- Field Crescent Butterfly (phyciodes campestris) – “To attract butterflies,” Pete said, “it’s important to know what flowers the female lays her eggs on.” The field crescent uses asters for this. “If the aster isn’t there,” he told us, “she can’t reproduce.” Since there is a lot of asters at the garden, there are also quite a few field crescents.
- Anise Swallowtail Butterfly (palipo zelicaon) – We learned that this is “one of the few swallowtails that we have on the coast here”. To attract these butterflies, Pete said that the CPNS made sure to plant angelica (angelica hendersonii) in the garden.
- Texas Sweat Bee (agapostemon texanus) – Pete said that he notices a lot of small holes in the ground, and his investigation led to an interest in native bees, including this solitude-seeking bee. To accommodate these and other ground-dwelling bees, Pete said that he used a tree-trimmer to break up the compressed soil around the garden, and the number of bees increased greatly, since they were better able to create nests.
- Leaf Cutter Bee (megachile perihirta) – While most bees collect pollen on their legs, the leaf cutter collects it with the long hairs on its belly. The female leaf cutter uses the leaves to protect her eggs and to provide a food cache for the larvae after hatching.
- Western Toad (anaxyerus (bufo) boreas) – This reptile is also known as the Spike Toad. Pete said that he and his wife had a spike toad living in their home garden for three years. It made its home under a rock, and they could tap on the rock during the summer, and the toad would come out to investigate. They would drop insects as treats for him. He would also eat slugs, so Pete said, “A toad is a great critter to have in your garden.” He hopes to introduce these toads to the Arcata Garden.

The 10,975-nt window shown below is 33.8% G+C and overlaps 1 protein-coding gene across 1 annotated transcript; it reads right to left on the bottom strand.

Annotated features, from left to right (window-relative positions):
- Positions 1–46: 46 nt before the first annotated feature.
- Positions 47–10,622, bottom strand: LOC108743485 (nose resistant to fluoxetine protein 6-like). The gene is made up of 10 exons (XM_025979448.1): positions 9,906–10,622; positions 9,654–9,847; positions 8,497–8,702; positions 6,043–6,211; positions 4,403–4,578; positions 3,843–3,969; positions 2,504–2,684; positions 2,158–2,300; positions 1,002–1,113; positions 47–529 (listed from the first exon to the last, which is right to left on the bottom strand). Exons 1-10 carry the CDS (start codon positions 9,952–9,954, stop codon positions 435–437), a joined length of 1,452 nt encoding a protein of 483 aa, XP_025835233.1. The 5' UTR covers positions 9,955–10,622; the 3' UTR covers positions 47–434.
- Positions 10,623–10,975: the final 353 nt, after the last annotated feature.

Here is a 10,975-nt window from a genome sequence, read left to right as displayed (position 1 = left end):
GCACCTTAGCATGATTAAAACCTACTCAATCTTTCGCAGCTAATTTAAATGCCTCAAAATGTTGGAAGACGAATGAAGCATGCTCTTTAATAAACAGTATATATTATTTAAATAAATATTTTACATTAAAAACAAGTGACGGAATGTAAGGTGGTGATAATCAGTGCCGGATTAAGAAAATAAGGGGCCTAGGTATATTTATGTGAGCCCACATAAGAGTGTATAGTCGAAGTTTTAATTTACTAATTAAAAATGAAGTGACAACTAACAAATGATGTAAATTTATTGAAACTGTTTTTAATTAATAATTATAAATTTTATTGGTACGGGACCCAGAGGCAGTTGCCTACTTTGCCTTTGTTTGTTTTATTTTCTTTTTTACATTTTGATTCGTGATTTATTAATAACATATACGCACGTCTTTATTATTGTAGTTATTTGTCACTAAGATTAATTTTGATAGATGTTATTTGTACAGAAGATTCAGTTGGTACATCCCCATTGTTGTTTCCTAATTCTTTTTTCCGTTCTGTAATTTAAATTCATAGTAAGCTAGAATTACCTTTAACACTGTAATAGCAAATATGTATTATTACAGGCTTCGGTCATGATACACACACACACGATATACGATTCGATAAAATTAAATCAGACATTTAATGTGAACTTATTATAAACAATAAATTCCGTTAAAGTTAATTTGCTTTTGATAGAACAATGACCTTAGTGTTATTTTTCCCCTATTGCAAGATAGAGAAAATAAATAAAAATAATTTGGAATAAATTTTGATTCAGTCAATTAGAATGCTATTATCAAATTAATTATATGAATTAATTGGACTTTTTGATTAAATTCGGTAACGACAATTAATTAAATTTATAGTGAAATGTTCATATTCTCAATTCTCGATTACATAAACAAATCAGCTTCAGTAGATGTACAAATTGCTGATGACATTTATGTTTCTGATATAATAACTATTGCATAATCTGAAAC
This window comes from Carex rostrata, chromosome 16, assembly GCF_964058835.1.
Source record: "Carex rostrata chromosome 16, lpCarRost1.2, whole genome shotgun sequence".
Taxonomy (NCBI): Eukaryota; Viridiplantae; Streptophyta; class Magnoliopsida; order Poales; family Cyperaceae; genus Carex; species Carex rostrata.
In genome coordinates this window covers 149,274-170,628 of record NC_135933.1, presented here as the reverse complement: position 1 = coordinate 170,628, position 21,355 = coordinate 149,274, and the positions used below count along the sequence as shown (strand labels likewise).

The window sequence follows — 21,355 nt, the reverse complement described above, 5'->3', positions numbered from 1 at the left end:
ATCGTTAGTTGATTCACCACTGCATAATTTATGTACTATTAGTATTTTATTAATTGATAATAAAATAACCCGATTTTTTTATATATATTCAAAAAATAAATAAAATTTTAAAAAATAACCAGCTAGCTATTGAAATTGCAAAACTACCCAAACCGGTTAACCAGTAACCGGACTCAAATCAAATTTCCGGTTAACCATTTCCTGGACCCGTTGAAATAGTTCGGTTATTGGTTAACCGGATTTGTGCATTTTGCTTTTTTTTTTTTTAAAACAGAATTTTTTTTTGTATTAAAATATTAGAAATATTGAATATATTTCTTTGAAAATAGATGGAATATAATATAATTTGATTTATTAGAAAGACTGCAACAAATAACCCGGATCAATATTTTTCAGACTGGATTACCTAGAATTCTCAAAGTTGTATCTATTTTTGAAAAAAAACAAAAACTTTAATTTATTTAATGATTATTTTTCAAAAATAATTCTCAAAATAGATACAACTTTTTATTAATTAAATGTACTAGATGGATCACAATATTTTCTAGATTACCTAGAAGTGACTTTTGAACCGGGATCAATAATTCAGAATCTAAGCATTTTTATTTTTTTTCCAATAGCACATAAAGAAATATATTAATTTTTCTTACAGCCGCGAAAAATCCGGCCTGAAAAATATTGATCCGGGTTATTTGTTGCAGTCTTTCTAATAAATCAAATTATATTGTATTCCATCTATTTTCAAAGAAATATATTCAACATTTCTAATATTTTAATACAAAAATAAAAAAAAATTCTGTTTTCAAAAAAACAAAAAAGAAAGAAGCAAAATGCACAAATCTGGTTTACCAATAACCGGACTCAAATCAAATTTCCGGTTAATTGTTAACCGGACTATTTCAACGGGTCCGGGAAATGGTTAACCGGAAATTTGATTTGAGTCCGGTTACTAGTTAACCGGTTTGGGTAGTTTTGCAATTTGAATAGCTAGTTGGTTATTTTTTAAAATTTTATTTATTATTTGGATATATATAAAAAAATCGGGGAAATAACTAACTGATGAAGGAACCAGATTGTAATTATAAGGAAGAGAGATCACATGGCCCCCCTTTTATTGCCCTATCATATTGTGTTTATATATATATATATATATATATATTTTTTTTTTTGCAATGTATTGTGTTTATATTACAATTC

- Romi Hitchcock Tinseth’s birthday was August 4th, and when asked how it went and what she did, her reply was … “I have absolutely no idea. But I’m sure it was great.” Terri Clark reminded her that she was working on a rental (?).
- Steve McHaney was in Susanville on August 31st, which was his birthday, working on a project. But on his drive back, he visited with his father and his brother, and he got home late, but his wife Patty had a birthday dinner waiting for him.
- For their anniversary on September 1st, Charlie Jordan and Mark Ritz went to the Olympic Peninsula (?) and hiked. “There was no internet,” she said, “and no cell phones – it was great!”
- Carol and Steven Vander Meer celebrated their anniversary on September 4th with her in-laws. She said that it was a lovely time, and they went to Brick and Fire for dinner.
- Steve McHaney got up again, since he and Patty celebrated their anniversary on September 7th. Wait! “It was actually on July 9th,” Steve told us. “The beauty of this one was that I didn’t have to do any planning, because my wife’s cousin got married on July 9th, and we had a hell of a big party!”
- Last Friday (September 9th) was the 44th anniversary of Karen and Steve Burgesser, so it was a work in progress as we met.
- Jessica McKnight and James Hitchcock celebrated their anniversary last month, and she reminded us that they were married on 8/7/10. She thought about it, and noticed that she had Wednesday the 10th off … hmmm. She figured they would have dinner that evening – perfect! So Jessica tells James, but he has other plans. She said to him, “It’s the 10th – it’s an important night!” So they were set, at least until Romi texted James on Sunday the 7th, “Happy Anniversary!” He corrected her, saying that it’s on the 10th, so she proceeded to change it on her calendar. Two days later, they remembered that Romi was right after all.